A municipal court is a court with restrictive jurisdiction over criminal offenses and civil disputes within its area. These courts can be found at the city or county tier.
Rowesville Municipal Court INformation
Court: Rowesville Municipal Court
Address: “129 Rowes Pump Drive, PO Box 95, Rowesville, SC 29133”
State: South Carolina
What is the purpose of the Rowesville Municipal Court?
Municipal Courts are routinely called “courts of limited jurisdiction.” Which means that they handle minor crimes, civil matters, and traffic violations. Courthouses like Rowesville Municipal Court are the first level of court for these types of cases.
In other situations, the role of a county court is to deal with a large number of civil disputes within the respective region. Most cases involve family matters, personal injury, more serious criminal charges, or lawsuits.
County courts have the jurisdiction to deal with misdemeanors and civil matters that can not exceed the amount of $15,000.00, while the circuits courts handle felony matters and more expansive civil cases.
TYPES OF affairs adjudicated IN A MUNICIPAL COURT in Rowesville, South Carolina
Municipal courts are the lowest level of courts in the United States. They are usually found within the jurisdiction where they are located, but some jurisdictions share municipal courts with other municipalities.
This can be done to better serve their people or to save money on administrative costs. The cases that could be heard by a municipal court depend on the municipality, but typically include traffic matters, criminal misdemeanors and code infractions.
You will not find a standard for what constitutes a misdemeanor crime versus a felony crime, but generally speaking felonies would require more time in jail than misdemeanor crimes and fines may also be higher for felonies. Traffic violations usually result in points against your driver’s license as well
How are cases handled in the municipal court in Rowesville?
Judges administer hearings to determine:
- Probable cause for an arrest
- Set bail amounts and the conditions of release
- Conduct arraignment hearings when charges are filed against suspects by police officers
- Issue search warrants to law enforcement officers in order to protect evidence from crime locations
- Conduct preliminary inquiries to learn if there is enough evidence to issue a charge
The common process of a Municipal Court matter
Step One: Issuance of Summons
Second Step: Show Up before Judge or Magistrate
Municipal Court Penalties in Rowesville, SC
Penalties change often, which is why it’s good to speak with licensed attorney. The material below represents common penalties, but may not be 100% accurate for the Rowesville Municipal Court.
A violation is a crime that carries a penalty of $500 or less, while a misdemeanor charge can carry penalties up to $1k or one year in jail. A person’s driving privileges may be suspended for six months if they receive three speeding tickets within 12 months.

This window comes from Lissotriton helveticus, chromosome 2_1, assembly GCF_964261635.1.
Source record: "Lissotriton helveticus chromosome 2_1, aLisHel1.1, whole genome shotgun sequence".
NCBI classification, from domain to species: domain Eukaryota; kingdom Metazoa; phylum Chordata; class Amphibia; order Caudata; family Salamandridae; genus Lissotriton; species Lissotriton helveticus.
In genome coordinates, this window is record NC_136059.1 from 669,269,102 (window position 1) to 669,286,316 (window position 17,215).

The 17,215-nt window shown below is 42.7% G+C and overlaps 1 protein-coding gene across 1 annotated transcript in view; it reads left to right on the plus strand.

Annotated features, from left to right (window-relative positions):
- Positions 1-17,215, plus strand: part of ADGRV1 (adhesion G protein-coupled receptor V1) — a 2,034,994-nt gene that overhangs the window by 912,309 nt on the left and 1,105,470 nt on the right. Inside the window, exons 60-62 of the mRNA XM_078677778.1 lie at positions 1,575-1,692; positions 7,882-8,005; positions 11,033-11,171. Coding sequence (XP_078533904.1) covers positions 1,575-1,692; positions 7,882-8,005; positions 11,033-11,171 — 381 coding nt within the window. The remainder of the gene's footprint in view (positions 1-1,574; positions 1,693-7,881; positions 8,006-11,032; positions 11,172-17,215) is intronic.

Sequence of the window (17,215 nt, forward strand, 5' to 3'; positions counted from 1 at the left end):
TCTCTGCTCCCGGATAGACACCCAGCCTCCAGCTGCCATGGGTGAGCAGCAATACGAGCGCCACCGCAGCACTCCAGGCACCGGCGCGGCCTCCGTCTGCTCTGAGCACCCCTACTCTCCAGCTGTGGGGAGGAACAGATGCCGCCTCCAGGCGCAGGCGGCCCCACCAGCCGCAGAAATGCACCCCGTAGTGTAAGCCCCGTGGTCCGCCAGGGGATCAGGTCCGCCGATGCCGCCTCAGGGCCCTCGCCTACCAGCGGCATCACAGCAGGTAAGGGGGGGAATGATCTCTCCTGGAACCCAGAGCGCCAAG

The penalties for different crimes in municipal courthouses vary depending on the severity of an offenses. For example, if you are caught with marijuana without having a prescription for it then you will be fined up to $2,000 or spend up to six months in jail.
Rowesville Municipal Court Records
Municipal Court records from a municipal government may be difficult to find because they are not always stored in one location or system. The records that a person might need to depend on the matter they have before the court, where it’s at in the process, and what type of information is required by law to be present.
FAQs ABOUT the Rowesville Municipal Court
What is municipal court in Rowesville, South Carolina?
In South Carolina, the municipal court is a lower level with civil and criminal jurisdiction within a city or municipality. Municipal courts will have a small jurisdiction and have limited authority as well, dealing only with petty offenses and misdemeanor charges.
What does the municipal court handle in Rowesville, South Carolina?
Depending on the area of the municipality, a municipal court can handle a civil division (cases with less than $15,000 at issue), a traffic/criminal division, or a housing and environmental division. Serious cases/crimes are handled by higher authorities.
How many judges does the Rowesville Municipal Court have?
The count of judges depends on the municipality’s size.
How are cases heard in municipal courts in South Carolina?
A municipal courthouse judge may be either elected or appointed to serve for a set duration or until retirement. Judges are sometimes chosen by precincts with each precinct’s results evaluated based on the number of people. Municipal magistrates are generally not attorneys but have some legal education and must complete many hours of continuing material every year to maintain their credentials.